Melbourne’s tramcar restaurants were forced into serving stationary meals after failing safety tests last month.
The three rolling restaurants – the oldest of which dates back to 1947 – used to run three daily lunch and dinner services each through the CBD, Albert Park, St Kilda and South Melbourne. In late October, the meals-on-wheels service came to a halt after the trams failed a Yarra Trams safety assessment, which found their “crash-worthiness” had been “compromised by parts of the structure being badly weathered.”
“Nothing is more important than the safety of our employees and passengers on our network,” Yarra Trams’ director of safety and security Adrian Rowland told Broadsheet at that time.
Paul O’Brien, head of Colonial Tramcar Restaurant Company, the tramcar operator, told the Age the company had been given two weeks to fix the trams, but the state’s Bendigo-based tram workshop was unable to fit the repairs into its schedule until 2020.
O’Brien called for transport minister Jacinta Allan to intervene, and fans of the trams started a Change.Org petition, which at the time of publishing has been signed by more than 6000 people.
Now, Public Transport Victoria (PTV) has advised it will lend a hand by offering to loan the company a tram. “We’ve met with the owners of the Colonial Tramcar Restaurant and explored options for returning the tramcar restaurant to service,” PTV CEO Jeroen Weimar said in a statement. “We have agreed to make the next upgraded W8-class tram available to the Colonial Tramcar Restaurant for fit-out when the upgrade works are completed in November.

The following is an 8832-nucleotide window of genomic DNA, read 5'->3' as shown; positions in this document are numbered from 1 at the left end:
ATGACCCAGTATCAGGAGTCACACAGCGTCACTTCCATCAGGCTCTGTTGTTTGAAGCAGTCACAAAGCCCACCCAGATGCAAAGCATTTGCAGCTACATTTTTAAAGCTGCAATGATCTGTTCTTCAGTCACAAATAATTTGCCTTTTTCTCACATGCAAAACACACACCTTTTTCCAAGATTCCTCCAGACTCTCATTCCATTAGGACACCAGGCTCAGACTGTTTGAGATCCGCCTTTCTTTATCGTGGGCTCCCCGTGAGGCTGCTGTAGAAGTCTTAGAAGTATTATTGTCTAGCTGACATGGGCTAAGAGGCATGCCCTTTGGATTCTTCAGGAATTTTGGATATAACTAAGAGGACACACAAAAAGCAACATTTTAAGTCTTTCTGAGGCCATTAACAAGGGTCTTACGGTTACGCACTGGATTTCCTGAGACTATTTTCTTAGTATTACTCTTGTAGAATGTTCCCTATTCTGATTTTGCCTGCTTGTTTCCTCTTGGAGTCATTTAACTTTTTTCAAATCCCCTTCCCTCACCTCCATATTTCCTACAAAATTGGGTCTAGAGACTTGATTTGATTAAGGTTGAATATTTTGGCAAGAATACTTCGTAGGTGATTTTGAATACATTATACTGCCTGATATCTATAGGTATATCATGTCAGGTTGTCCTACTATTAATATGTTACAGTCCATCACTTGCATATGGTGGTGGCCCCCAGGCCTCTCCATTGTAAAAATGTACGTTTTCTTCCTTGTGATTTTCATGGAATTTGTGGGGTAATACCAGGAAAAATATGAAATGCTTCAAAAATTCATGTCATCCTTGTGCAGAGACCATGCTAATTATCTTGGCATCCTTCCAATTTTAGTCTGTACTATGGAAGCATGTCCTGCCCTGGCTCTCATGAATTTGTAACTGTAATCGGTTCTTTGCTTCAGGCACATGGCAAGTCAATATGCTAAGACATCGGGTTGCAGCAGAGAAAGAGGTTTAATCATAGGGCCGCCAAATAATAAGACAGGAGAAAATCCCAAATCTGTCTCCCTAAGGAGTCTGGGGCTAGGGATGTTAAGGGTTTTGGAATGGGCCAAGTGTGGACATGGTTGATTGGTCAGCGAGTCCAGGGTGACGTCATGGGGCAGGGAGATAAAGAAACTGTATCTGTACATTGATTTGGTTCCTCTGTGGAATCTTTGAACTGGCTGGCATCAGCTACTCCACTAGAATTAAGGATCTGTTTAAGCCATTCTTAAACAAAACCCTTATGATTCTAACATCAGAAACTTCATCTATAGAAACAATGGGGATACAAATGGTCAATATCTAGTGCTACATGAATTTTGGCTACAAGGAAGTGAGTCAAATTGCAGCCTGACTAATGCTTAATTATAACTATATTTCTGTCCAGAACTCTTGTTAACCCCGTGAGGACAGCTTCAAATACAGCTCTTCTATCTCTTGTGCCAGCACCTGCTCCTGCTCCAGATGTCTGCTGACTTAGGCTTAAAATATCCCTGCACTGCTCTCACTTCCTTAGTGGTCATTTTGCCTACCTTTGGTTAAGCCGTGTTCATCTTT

“We’ve also reprioritised the works schedule for the W-class tram and have made the next upgrade opportunity in December available to the restaurant tram to begin the upgrade of the existing restaurant trams.”
While it’s a win for the historical tramcars, the cost of the upgrades is still the responsibility of Colonial Tramcar Restaurant Company. It’s unclear if they will accept PTV’s loan tram offer.